Say what you mean and mean what you say ~ unknown
Let your “Yes” be yes and your “No” no ~ James 5:12 NIV
Speak[ing] the truth in love. ~ Ephesians 4:15 NIV
There are all these assumptions and guidelines about what communication should consist of and be about. There are seminars, books, classes, and degrees all about communication – the conveyance of one’s ideas to another in a coherent manner which result in being understood.
If you speak the same language, it seems like it should be fairly simple and straightforward, right? After all the dictionary provides definitions and we all have the same basic understanding of the words we speak and hear every day.
I looked up the word, “simple.” It’s actually quite the complicated word. Merriam-Webster has an entry for it as a noun as well as an adjective. That surprised me. I looked at Dictionary.com and there were five definitions for the word as a noun. Here’s the real head spinner: there were 24 definitions for “simple” as an adjective.
Most of the definitions were regarding how it is used to describe inanimate objects, situations, and use in scientific or mathematical terminology. All these were about it meaning that something was singular, not mixed, or uncomplicated.
The other definitions, though, were about how people are described: common or lowly, mentally deficient, naive, lacking in some way. That shouldn’t come as a surprise, really, considering the nursery rhyme about Simple Simon.
The point of all this is that we think and want communication to be straightforward, uncomplicated, and simple. We want to be understood, oftentimes more than we are willing to try to understand.
When we feel we haven’t been understood, we may mistakenly believe or assume it is somehow the fault of the other person: they weren’t paying attention or didn’t care. Well, maybe. Did we slow down enough to see if they were available and present or did we start talking and expect the sound of our voice to flip a switch in their brain? Did we make the effort to find out if there was something else bothering them or that they had on their hearts and minds or did we just steamroll ahead with our flurry of words?
Do we know this person, whom we are bombarding with our words and thoughts, well enough to know how they best receive and process information? Are we taking that into consideration or just doing what works for us? Do we know if they have the same definitions of the words we are saying as we do?
All of that is simply about language and information processing. It doesn’t take into account the fact that, regardless of how rational, logical, or educated we may be, ultimately we are complex beings with layers of life experiences that have formed and imbued our language interpretation with emotional and biochemical responses that trigger physiological reactions and flood our bodies and brains with neurochemicals. That’s why we relate, almost universally to David Banner’s Hulk alter ego so well.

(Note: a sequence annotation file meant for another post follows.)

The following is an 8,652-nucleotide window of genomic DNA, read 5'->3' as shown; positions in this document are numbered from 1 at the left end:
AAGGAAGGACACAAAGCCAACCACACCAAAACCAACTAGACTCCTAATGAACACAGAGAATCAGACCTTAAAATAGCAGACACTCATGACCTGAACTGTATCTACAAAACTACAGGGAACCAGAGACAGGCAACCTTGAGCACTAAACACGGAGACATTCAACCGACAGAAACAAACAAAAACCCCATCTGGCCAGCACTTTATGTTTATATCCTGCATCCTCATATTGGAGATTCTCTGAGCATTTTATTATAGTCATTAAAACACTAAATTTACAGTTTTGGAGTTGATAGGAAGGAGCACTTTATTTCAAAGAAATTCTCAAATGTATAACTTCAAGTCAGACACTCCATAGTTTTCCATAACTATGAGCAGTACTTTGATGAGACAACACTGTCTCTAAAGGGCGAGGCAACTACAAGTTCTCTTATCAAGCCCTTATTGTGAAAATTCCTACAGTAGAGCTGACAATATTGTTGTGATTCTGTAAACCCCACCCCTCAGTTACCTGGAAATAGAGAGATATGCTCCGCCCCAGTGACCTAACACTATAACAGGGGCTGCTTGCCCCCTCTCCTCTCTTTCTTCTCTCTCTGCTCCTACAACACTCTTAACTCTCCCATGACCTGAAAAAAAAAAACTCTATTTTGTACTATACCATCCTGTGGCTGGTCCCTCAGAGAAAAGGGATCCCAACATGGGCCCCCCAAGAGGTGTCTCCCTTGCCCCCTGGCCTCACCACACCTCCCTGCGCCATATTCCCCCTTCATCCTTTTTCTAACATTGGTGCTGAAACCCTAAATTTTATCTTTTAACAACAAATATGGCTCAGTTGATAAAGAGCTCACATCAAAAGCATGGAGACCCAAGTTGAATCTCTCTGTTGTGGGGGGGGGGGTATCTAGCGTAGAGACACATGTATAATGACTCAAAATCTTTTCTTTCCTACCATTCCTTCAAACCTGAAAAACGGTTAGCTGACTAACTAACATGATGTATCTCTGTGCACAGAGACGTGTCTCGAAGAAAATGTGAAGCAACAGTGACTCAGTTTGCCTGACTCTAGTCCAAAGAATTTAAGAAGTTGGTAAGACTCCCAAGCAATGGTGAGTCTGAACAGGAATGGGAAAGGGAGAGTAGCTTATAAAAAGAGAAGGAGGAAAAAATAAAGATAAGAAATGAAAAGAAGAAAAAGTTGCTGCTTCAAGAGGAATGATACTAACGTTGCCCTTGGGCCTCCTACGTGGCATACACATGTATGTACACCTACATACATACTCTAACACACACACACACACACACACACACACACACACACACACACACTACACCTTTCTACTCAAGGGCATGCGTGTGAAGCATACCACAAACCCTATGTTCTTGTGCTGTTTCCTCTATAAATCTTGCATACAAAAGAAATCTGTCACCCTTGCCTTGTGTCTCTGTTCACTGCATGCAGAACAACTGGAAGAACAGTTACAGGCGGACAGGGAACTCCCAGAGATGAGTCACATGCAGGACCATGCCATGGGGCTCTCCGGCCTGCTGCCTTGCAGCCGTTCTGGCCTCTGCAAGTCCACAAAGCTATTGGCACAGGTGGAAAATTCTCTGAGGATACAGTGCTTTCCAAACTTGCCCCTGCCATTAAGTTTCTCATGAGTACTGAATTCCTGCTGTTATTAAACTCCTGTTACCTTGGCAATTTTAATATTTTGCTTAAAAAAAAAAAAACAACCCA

When Jerry and I try to talk to each other all of this complicated “stuff” is already in the way. As much as I want him to be the one to change and accept that I am the way I am, I have to be willing to do the same for him. It doesn’t mean he’s “off the hook” for being accountable for his stuff and his side of the street. It does mean that I have to stop expecting him to change and figure out how to be the change I want to see.
If I want him to really listen to me and make the effort to understand me, then I have to stop trying to get him to change and make me feel understood. I have to make the changes and do the work to listen to and understand him and communicate that to him.
I know this is true because we had a difficult day yesterday. There was a conversation that happened that seemed to put us into our standard place of screaming silence fraught with hurt and anger. However, because I did some things differently, we moved through it better and faster than before. It wasn’t perfect and there are still residual effects. But it was better.
As I stop focusing on what Jerry is in the wrong about and let go of what I think he should be doing differently, I am better able to identify my part of the equation and understand my errors. I can’t fix or change Jerry’s. He can’t fix or change mine.
I was actually able to tell him, “We are in this together. I love you and support you, whatever you decide to do. However, I want my thoughts and feelings heard, validated and considered as much as you want yours. . . If we love each other, we have to love and accept ALL of each other and ourselves, even the things that are frustrating and that we don’t like.”
I think he heard me.